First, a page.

Psychoanalytic criticism adopts the methods of "reading" employed by Freud and later theorists to interpret what a text really indicates. It argues that "unresolved and sometimes unconscious ambivalences in the author's own life may lead to a disunified literary work," and that the literary work is a manifestation of the author's own neuroses. Psychoanalytic critics focus on apparent dilemmas and conflicts in a work and "attempt to read an author's own family life and traumas into the actions of their characters," realizing that the psychological material will be expressed indirectly, encoded (similar to dreams) through principles such as "condensation," "displacement," and "symbolism."
Feminist criticism critiques patriarchal language and literature by exposing how a work reflects masculine ideology. It examines gender politics in works and traces the subtle construction of masculinity and femininity, and their relative status, positionings, and marginalizations within works.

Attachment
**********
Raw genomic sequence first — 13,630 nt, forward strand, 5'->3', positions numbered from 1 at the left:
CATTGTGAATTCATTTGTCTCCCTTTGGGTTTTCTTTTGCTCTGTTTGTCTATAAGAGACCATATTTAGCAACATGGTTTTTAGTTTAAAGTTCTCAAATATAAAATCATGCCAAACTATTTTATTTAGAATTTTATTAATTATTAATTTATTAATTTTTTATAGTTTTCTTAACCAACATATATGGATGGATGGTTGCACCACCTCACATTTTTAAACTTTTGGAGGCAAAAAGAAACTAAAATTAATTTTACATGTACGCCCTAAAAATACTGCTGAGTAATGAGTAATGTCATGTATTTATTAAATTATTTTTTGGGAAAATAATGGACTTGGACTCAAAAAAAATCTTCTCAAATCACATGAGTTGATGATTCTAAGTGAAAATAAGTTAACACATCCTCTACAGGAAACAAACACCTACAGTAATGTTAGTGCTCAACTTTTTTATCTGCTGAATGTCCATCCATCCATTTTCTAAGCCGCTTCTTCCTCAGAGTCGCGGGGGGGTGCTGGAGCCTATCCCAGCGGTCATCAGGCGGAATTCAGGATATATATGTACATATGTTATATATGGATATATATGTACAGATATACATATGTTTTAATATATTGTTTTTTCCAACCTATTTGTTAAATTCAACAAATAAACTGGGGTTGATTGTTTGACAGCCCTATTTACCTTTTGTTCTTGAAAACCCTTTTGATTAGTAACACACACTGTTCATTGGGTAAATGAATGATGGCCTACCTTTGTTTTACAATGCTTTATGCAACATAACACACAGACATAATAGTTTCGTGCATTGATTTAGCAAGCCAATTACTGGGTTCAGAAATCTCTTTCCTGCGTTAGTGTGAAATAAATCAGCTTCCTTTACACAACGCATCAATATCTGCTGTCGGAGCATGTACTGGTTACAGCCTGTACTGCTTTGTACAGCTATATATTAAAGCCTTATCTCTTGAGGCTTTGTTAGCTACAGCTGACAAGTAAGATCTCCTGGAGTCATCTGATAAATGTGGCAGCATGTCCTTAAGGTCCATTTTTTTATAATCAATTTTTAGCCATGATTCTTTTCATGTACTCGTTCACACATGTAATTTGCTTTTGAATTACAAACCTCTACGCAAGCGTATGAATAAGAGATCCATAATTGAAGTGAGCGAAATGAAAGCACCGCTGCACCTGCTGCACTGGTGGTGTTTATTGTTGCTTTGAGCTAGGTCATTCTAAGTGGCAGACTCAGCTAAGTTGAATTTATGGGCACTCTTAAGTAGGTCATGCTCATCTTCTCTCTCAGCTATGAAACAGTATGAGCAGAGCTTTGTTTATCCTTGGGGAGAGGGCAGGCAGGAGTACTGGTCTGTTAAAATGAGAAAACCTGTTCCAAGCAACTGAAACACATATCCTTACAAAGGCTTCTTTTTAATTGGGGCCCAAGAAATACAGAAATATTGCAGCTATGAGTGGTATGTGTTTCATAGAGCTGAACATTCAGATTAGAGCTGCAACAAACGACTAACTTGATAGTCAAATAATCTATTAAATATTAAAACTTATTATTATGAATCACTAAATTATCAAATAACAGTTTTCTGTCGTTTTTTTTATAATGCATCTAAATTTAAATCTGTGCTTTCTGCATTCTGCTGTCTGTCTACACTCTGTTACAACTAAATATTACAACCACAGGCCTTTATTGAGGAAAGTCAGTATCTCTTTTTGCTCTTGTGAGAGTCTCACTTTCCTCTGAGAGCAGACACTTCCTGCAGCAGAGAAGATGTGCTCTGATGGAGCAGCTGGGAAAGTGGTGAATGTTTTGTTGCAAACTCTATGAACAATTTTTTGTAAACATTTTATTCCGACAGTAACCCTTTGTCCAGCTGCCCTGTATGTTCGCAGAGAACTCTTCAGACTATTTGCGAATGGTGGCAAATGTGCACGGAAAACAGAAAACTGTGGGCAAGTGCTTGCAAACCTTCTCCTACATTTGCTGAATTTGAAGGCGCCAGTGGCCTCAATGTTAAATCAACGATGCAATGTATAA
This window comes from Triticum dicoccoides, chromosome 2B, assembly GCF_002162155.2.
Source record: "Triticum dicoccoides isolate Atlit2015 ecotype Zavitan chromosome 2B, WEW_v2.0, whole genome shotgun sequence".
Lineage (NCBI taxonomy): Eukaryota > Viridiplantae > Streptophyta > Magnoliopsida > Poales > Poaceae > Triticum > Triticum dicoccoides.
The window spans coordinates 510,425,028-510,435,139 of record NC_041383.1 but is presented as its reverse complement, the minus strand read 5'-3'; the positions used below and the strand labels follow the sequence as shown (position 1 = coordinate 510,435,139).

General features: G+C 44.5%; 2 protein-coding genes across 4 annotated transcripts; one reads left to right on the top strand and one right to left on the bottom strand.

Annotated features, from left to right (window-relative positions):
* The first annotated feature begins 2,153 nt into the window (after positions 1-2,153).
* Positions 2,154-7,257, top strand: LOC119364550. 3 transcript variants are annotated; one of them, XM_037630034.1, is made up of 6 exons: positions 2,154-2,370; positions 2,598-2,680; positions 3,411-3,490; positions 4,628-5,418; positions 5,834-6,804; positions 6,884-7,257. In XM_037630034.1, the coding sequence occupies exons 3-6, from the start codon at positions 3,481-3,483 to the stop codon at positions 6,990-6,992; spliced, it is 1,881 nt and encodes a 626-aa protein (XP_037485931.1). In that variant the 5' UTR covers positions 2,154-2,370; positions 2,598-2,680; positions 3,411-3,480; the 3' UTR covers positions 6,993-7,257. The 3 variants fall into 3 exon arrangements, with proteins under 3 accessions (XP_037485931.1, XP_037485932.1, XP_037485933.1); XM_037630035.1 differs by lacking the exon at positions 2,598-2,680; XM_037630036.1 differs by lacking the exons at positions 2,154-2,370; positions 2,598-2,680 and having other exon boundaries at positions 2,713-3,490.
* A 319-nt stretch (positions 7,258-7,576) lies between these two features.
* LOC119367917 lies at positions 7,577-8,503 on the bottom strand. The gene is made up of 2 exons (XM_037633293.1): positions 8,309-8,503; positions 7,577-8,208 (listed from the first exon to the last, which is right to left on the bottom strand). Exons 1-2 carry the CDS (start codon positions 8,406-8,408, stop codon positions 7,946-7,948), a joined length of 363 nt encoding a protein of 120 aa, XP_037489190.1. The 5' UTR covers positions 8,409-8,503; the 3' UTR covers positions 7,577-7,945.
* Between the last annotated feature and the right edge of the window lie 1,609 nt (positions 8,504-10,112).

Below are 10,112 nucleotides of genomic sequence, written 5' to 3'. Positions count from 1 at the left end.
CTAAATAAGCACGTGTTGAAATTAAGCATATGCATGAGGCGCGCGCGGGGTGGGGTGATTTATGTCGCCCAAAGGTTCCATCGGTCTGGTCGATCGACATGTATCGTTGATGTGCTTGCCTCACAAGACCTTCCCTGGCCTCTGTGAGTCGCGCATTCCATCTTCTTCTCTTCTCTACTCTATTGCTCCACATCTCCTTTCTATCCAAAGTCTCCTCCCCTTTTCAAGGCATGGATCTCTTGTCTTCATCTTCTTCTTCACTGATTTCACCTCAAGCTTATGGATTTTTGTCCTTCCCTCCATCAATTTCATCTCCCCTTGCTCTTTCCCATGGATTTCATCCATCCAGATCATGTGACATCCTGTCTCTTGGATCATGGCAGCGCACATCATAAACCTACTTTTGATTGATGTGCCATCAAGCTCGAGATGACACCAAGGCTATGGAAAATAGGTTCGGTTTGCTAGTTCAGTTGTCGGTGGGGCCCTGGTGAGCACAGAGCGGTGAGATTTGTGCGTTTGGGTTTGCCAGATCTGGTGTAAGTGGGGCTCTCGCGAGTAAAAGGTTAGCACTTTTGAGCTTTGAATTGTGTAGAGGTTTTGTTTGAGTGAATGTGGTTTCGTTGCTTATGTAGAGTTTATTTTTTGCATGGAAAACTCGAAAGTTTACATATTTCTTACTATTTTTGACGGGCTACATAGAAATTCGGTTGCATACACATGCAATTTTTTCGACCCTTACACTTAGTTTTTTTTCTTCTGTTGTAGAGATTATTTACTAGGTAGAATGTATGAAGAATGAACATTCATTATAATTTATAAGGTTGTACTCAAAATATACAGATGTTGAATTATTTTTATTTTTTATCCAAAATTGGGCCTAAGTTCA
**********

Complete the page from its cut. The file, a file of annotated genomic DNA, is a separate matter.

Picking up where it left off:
Marxist criticism argues that literature reflects social institutions and that it is one itself, with a particular ideological function: that literature participates in the series of struggles between oppressed and oppressing classes which makes up human history. Similar to Marx's historical theory, Marxist criticism will focus on the distribution of resources, materialism, class conflict, or the author's analysis of class relations. It examines how some works attempt to shore up an oppressive social order or how they idealize social conflict out of existence, how others offer an alternative collective life or propose a utopian vision as a solution.